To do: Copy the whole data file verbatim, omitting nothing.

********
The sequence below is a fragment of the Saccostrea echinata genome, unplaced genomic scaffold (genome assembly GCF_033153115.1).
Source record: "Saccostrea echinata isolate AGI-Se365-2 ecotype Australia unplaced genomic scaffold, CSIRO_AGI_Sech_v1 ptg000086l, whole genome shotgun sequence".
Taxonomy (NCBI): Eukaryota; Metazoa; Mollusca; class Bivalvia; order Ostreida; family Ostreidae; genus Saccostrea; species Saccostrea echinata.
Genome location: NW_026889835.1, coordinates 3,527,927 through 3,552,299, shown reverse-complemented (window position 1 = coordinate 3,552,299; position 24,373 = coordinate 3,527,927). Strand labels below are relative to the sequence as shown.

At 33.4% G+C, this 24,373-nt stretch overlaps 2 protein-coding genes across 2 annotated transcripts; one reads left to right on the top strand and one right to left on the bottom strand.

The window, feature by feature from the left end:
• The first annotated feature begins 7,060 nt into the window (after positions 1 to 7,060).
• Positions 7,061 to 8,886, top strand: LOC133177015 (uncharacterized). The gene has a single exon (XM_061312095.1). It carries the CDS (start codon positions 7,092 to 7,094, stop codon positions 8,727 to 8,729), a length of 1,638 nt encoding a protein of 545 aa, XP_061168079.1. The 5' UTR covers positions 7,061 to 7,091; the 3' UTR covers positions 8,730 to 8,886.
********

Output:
The sequence below is a fragment of the Saccostrea echinata genome, unplaced genomic scaffold (genome assembly GCF_033153115.1).
Source record: "Saccostrea echinata isolate AGI-Se365-2 ecotype Australia unplaced genomic scaffold, CSIRO_AGI_Sech_v1 ptg000086l, whole genome shotgun sequence".
Taxonomy (NCBI): Eukaryota; Metazoa; Mollusca; class Bivalvia; order Ostreida; family Ostreidae; genus Saccostrea; species Saccostrea echinata.
Genome location: NW_026889835.1, coordinates 3,527,927 through 3,552,299, shown reverse-complemented (window position 1 = coordinate 3,552,299; position 24,373 = coordinate 3,527,927). Strand labels below are relative to the sequence as shown.

At 33.4% G+C, this 24,373-nt stretch overlaps 2 protein-coding genes across 2 annotated transcripts; one reads left to right on the top strand and one right to left on the bottom strand.

The window, feature by feature from the left end:
• The first annotated feature begins 7,060 nt into the window (after positions 1 to 7,060).
• Positions 7,061 to 8,886, top strand: LOC133177015 (uncharacterized). The gene has a single exon (XM_061312095.1). It carries the CDS (start codon positions 7,092 to 7,094, stop codon positions 8,727 to 8,729), a length of 1,638 nt encoding a protein of 545 aa, XP_061168079.1. The 5' UTR covers positions 7,061 to 7,091; the 3' UTR covers positions 8,730 to 8,886.